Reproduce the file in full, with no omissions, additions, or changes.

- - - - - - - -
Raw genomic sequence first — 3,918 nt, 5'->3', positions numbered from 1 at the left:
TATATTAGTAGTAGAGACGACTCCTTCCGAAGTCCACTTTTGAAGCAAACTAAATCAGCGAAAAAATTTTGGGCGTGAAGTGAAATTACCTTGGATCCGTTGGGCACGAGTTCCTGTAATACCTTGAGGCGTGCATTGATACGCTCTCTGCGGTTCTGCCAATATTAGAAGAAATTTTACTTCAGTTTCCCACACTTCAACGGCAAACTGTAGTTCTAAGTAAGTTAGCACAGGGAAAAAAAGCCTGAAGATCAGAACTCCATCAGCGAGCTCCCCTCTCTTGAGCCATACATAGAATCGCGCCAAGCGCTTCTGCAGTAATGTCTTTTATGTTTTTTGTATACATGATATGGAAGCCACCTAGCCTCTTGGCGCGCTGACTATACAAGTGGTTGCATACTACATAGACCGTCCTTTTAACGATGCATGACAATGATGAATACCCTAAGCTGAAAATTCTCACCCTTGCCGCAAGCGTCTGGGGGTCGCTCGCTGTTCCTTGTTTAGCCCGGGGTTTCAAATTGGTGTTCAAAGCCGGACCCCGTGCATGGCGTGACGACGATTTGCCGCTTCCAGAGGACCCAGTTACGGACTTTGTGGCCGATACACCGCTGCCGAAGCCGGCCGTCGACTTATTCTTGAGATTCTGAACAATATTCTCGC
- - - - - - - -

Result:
Raw genomic sequence first — 3,918 nt, 5'->3', positions numbered from 1 at the left:
TATATTAGTAGTAGAGACGACTCCTTCCGAAGTCCACTTTTGAAGCAAACTAAATCAGCGAAAAAATTTTGGGCGTGAAGTGAAATTACCTTGGATCCGTTGGGCACGAGTTCCTGTAATACCTTGAGGCGTGCATTGATACGCTCTCTGCGGTTCTGCCAATATTAGAAGAAATTTTACTTCAGTTTCCCACACTTCAACGGCAAACTGTAGTTCTAAGTAAGTTAGCACAGGGAAAAAAAGCCTGAAGATCAGAACTCCATCAGCGAGCTCCCCTCTCTTGAGCCATACATAGAATCGCGCCAAGCGCTTCTGCAGTAATGTCTTTTATGTTTTTTGTATACATGATATGGAAGCCACCTAGCCTCTTGGCGCGCTGACTATACAAGTGGTTGCATACTACATAGACCGTCCTTTTAACGATGCATGACAATGATGAATACCCTAAGCTGAAAATTCTCACCCTTGCCGCAAGCGTCTGGGGGTCGCTCGCTGTTCCTTGTTTAGCCCGGGGTTTCAAATTGGTGTTCAAAGCCGGACCCCGTGCATGGCGTGACGACGATTTGCCGCTTCCAGAGGACCCAGTTACGGACTTTGTGGCCGATACACCGCTGCCGAAGCCGGCCGTCGACTTATTCTTGAGATTCTGAACAATATTCTCGC